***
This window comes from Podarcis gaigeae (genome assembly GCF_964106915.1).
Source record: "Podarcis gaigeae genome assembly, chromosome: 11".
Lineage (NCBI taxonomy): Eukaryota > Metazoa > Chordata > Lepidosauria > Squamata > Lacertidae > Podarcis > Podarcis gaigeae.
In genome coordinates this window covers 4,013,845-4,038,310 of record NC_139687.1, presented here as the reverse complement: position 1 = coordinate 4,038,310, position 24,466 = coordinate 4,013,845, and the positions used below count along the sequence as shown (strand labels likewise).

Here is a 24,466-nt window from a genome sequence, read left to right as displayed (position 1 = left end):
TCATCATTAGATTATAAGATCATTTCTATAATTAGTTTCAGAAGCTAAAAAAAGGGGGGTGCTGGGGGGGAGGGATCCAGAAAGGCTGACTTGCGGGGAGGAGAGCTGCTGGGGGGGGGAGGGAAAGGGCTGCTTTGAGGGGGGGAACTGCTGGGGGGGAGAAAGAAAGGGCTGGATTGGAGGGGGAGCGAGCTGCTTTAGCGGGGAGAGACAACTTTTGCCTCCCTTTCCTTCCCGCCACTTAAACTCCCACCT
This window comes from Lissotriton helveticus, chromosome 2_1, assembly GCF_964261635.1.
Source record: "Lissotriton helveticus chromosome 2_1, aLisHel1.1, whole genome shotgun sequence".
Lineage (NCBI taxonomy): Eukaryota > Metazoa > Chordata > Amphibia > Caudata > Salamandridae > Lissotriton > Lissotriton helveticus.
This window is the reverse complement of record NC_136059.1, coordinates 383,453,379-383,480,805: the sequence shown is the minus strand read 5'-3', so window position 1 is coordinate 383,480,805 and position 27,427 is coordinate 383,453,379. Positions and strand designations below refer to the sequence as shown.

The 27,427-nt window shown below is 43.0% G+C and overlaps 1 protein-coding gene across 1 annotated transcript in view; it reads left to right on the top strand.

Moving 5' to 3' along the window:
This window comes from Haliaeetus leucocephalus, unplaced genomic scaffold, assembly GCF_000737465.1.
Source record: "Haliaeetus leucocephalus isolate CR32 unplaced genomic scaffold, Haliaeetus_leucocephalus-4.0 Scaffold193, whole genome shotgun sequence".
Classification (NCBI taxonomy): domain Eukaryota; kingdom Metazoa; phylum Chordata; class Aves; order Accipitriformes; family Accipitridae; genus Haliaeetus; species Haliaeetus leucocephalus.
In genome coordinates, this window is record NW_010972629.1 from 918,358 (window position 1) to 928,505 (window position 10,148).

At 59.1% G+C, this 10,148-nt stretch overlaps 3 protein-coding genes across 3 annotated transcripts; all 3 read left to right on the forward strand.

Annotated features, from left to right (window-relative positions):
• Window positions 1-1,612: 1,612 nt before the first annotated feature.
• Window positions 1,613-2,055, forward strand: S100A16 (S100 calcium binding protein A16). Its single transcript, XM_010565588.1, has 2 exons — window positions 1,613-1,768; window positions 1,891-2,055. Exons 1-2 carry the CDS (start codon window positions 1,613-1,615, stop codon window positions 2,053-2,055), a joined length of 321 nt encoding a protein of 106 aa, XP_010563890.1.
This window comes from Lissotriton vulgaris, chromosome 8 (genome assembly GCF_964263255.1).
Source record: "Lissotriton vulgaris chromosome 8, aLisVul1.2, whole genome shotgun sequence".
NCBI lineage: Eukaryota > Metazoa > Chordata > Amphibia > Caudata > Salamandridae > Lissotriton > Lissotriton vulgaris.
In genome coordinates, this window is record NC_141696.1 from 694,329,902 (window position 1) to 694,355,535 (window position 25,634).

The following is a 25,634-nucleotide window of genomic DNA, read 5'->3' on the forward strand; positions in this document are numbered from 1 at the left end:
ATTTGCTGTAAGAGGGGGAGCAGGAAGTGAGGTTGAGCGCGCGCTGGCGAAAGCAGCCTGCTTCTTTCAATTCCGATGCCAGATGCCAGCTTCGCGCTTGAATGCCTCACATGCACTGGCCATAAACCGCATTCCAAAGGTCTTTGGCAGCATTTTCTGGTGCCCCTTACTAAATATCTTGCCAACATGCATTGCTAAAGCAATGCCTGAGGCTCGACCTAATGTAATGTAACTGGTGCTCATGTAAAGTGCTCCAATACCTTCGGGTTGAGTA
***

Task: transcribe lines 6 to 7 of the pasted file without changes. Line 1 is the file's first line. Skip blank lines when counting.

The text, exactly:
TCATCATTAGATTATAAGATCATTTCTATAATTAGTTTCAGAAGCTAAAAAAAGGGGGGTGCTGGGGGGGAGGGATCCAGAAAGGCTGACTTGCGGGGAGGAGAGCTGCTGGGGGGGGGAGGGAAAGGGCTGCTTTGAGGGGGGGAACTGCTGGGGGGGAGAAAGAAAGGGCTGGATTGGAGGGGGAGCGAGCTGCTTTAGCGGGGAGAGACAACTTTTGCCTCCCTTTCCTTCCCGCCACTTAAACTCCCACCT
This window comes from Lissotriton helveticus, chromosome 2_1, assembly GCF_964261635.1.